Tuesday, April 14, 2009

Should we emphasize Christ's suffering or his resurrection?

A friend of mine a few days ago asked if I believe it's accurate to say that Catholics focus on Christ's suffering and death while Protestants focus on the Resurrection. At first I somewhat agreed with him, but I later had more time to think about it and put it into perspective and I developed a few thoughts on the issue.

I think it would be more accurate to say that Catholics do focus on the suffering and death of Christ, whereas this element of Christ's life is overshadowed in Protestant thinking by his resurrection, which they focus on almost exclusively. Of course this will vary from group to group within Protestantism.

Catholic spirituality places a lot of emphasis on Christ's suffering. This can be seen by our devotions. The Stations of the Cross give a 14-step analysis of Christ's trial, suffering, and death of the cross. This was introduced by St. Francis of Assisi. Around this time, around 800 years ago, more graphic representations of Christ's crucifixion became common. Francis of Assisi was the first person to receive the stigmata, which are the wounds of Christ. The Mass, the main worship of Catholics, is called a sacrifice. We present Christ's body and blood to be eaten by the Christian community, just as Christ did at the Last Supper. We pray the Sorrowful Mysteries of the Rosary, which recount five major events of Christ's suffering, and are: 1) His agony in the garden of Gethsemene, 2) Scourging at the pillar, 3) Crowning with Thorns, 4) Carrying the Cross, 5) Crucifixion and death on the cross. We devote an entire season called Lent to align ourselves to the suffering of Christ and be freed from our material desires. Fridays of the year are designated as sacrificial days. In the past, this meant not eating meat on Fridays, but now this can be substituted by another act of penance. There are many more examples of the centrality of Christ's suffering in our theology.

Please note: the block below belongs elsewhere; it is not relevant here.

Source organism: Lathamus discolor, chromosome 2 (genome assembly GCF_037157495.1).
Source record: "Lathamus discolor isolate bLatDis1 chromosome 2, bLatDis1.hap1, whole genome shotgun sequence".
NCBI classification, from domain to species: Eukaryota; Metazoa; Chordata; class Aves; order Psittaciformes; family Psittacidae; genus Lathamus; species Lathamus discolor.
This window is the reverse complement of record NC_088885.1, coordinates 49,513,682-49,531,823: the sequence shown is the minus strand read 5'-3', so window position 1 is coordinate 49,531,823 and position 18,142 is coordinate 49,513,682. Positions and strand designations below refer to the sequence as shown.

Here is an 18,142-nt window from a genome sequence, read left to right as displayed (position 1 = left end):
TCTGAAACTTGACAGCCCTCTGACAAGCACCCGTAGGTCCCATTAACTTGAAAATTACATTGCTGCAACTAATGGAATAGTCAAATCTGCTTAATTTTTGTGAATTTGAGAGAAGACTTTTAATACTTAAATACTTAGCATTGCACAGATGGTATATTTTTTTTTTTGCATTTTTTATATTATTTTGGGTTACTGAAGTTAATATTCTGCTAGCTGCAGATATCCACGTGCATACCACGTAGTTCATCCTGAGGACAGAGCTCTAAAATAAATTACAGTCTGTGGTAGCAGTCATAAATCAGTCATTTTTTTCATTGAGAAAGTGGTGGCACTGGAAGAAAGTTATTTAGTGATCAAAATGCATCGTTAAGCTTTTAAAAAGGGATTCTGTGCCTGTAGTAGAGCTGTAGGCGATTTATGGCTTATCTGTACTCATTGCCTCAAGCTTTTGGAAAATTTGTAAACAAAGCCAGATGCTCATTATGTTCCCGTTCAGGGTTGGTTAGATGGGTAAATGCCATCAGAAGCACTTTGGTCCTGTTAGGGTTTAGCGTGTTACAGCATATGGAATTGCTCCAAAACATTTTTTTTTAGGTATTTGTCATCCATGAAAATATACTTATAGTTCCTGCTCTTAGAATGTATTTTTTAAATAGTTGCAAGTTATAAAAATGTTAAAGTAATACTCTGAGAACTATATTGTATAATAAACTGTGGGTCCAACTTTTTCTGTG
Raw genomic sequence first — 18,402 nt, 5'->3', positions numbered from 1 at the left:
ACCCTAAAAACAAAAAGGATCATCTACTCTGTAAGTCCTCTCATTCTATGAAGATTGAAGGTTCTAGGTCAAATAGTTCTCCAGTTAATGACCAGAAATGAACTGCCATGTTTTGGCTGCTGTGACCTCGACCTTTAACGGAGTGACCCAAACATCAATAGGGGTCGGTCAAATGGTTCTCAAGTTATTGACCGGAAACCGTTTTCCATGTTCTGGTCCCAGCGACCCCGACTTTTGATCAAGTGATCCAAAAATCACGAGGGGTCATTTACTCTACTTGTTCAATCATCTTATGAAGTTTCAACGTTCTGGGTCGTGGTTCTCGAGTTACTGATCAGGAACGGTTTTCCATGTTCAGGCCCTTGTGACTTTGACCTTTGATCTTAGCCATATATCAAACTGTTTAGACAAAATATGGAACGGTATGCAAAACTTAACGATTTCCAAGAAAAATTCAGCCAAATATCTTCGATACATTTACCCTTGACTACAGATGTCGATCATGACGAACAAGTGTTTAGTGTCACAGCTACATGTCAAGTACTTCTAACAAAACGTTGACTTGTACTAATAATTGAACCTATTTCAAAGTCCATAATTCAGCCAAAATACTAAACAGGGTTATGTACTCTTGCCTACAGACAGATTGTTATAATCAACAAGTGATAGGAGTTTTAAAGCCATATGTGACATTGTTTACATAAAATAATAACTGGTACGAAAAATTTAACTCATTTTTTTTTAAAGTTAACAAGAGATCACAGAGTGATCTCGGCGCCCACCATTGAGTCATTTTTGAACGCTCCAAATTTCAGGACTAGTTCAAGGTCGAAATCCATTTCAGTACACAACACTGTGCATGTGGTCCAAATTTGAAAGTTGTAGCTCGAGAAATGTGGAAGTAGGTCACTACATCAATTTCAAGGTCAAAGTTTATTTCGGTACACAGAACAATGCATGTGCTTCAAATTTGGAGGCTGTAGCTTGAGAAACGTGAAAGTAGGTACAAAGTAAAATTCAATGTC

But this emphasis on Christ's Passion is not unnatural, and no devotion will ever go further in the portrayal of Christ's suffering than the amount he actually suffered. Christ suffered more than any person in history, not merely because of the brutal scourging and crucifixion, but because he bore our sins and became the paschal sacrifice of humanity. We should be on our knees praising God for this each and every day.

We believe in Christ ON the cross. The cross without Christ is empty, barren, it does not accomplish our salvation. But our salvation was accomplished by Christ ON the cross. This is where Earth was united with Heaven. Many people say they have an empty cross because Christ conquered death and that he rose from the dead and that he is not on the cross anymore. But if you are showing an empty cross to indicate that Jesus is not on the cross, it would be more accurate to show an empty tomb because that's where Jesus rose from the dead. The point of the crucifix and cross as a symbol of our faith has always been that Christ died for our sins and the cross is where this was accomplished.

It is also important to remember how lovingly and fully we celebrate the Resurrection of Christ. Lent is 40 days (46 if you count Sundays), but the Easter Season is 50 days until Pentecost. We celebrate Advent, the preparation of Christmas, but of course, we also celebrate Christmas itself with much joy. We have the Sorrowful Mysteries as I mentioned above, but we also have the Joyful and Glorious mysteries. We call the Mass a sacrifice, but we also call it a celebration.

The reason for this is we believe suffering and joy are two sides of the same coin. When we suffer, we do not just do it to hurt ourselves, we do it to unite ourselves more fully with Christ. By doing so, we give up our attachments to worldly possessions and material satisfaction and become more aware of our relationship with God.

This reminds me of one of my favorite parts of the Passion of the Christ movie. Jesus has been scourged almost to death, his body is wounded beyond recognition from the sadistic treatment he has received, he is bloody, and now he is made to carry his cross. His can barely stand up and falls several times. His mother sees him and is overwhelmed with grief. She rushes to his side where is face down, on his knees, with his cross above him. He is coughing up blood. He says to his mother, "See, I make all things new". This was very powerful for me. Christ did not say "I am suffering a lot" or "I am defeated", but rather he is making all things new. We are washed with the blood of Christ. He is renewing the world. What we see as weakness, Christ sees as strength. What we see as suffering, Christ sees as redemption. Saints have often spoke of the paradox of the cross. As we often say at Mass, "In dying you destroyed our death, in rising you restored our life."

I could go on for many more pages, because this is the essence of our spirituality. But to summarize, I would say this: We cannot separate Christ's resurrection from his suffering and death on the cross, no more than we can separate his human and divine natures. Therefore to ask which we emphasis more is a false dicotomy. Celebrating one or the other exclusively would contradict the message of Christ. As Fr. John Corapi says, we cannot have the crown without the cross.

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